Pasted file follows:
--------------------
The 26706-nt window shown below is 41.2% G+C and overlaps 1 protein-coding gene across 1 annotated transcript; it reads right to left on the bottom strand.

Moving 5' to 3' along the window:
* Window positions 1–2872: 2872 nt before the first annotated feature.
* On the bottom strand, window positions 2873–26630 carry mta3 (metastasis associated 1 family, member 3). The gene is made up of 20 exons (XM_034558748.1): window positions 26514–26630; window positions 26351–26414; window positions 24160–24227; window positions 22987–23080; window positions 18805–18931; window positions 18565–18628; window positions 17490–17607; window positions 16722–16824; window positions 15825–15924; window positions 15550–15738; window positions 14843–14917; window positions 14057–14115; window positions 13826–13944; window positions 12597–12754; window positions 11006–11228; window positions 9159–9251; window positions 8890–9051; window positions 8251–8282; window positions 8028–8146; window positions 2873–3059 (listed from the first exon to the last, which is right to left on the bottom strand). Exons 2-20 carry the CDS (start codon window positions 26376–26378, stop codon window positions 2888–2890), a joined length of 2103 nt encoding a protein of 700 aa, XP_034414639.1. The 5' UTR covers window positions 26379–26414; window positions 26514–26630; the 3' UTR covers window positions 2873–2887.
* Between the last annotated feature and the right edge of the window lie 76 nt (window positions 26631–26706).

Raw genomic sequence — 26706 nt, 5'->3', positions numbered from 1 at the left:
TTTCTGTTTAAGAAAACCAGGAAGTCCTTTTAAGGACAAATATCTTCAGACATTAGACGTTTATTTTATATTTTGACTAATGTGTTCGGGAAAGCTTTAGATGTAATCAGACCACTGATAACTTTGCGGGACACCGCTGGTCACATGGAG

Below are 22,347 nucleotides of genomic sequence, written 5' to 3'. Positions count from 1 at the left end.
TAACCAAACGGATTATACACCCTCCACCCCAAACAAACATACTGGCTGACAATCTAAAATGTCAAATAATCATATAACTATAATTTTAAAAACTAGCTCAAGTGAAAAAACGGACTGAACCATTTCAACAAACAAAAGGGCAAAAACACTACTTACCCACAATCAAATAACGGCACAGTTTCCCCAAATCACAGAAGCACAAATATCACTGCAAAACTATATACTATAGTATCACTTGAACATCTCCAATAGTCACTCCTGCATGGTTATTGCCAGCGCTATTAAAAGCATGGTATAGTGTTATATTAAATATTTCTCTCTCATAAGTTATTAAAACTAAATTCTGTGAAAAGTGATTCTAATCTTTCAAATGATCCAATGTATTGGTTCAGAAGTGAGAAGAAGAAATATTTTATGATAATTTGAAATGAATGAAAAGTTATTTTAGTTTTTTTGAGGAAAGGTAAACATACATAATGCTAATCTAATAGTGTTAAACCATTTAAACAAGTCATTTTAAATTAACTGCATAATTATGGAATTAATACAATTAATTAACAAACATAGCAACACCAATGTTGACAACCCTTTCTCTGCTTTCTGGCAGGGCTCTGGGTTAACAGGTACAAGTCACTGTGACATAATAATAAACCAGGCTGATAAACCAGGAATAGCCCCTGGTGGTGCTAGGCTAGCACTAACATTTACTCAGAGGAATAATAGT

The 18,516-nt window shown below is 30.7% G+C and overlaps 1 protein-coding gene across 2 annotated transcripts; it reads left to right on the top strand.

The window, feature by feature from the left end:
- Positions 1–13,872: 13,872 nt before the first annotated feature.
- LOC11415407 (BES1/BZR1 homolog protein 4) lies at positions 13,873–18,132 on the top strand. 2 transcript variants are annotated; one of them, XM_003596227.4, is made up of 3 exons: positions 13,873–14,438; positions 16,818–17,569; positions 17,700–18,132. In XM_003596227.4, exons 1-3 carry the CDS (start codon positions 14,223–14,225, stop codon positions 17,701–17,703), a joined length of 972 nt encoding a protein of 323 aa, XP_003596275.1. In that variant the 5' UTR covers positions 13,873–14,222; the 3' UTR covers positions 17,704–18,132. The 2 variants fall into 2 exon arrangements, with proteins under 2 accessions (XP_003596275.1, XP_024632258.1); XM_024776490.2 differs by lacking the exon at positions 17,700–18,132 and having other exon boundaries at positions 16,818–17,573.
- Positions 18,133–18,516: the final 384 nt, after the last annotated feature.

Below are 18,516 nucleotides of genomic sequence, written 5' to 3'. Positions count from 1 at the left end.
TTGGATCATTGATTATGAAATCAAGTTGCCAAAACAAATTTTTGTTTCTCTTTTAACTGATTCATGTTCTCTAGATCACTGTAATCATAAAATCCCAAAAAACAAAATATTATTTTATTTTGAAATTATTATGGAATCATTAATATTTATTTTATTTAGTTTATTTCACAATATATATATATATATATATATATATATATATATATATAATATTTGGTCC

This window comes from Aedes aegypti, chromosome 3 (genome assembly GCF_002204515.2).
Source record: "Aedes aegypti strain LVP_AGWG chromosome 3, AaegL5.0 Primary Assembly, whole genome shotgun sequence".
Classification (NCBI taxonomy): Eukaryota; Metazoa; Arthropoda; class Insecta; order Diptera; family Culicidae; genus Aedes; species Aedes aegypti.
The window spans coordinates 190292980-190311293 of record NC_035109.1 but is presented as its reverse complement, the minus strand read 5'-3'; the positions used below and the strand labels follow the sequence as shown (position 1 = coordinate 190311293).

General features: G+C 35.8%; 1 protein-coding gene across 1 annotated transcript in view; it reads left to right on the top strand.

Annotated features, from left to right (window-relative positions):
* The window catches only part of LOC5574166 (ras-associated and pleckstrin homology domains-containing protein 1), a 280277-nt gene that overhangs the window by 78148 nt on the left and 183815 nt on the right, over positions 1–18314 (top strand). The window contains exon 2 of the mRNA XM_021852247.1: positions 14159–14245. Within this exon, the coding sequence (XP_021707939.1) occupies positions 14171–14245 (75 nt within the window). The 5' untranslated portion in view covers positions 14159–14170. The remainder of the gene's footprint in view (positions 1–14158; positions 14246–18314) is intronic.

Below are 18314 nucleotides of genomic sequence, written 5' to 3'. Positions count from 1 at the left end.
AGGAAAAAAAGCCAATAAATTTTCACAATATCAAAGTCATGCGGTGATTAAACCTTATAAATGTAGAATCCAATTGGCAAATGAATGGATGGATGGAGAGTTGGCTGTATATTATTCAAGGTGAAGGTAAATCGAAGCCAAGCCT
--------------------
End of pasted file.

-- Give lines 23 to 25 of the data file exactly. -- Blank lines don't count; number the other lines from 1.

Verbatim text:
* The window catches only part of LOC5574166 (ras-associated and pleckstrin homology domains-containing protein 1), a 280277-nt gene that overhangs the window by 78148 nt on the left and 183815 nt on the right, over positions 1–18314 (top strand). The window contains exon 2 of the mRNA XM_021852247.1: positions 14159–14245. Within this exon, the coding sequence (XP_021707939.1) occupies positions 14171–14245 (75 nt within the window). The 5' untranslated portion in view covers positions 14159–14170. The remainder of the gene's footprint in view (positions 1–14158; positions 14246–18314) is intronic.

Below are 18314 nucleotides of genomic sequence, written 5' to 3'. Positions count from 1 at the left end.
AGGAAAAAAAGCCAATAAATTTTCACAATATCAAAGTCATGCGGTGATTAAACCTTATAAATGTAGAATCCAATTGGCAAATGAATGGATGGATGGAGAGTTGGCTGTATATTATTCAAGGTGAAGGTAAATCGAAGCCAAGCCT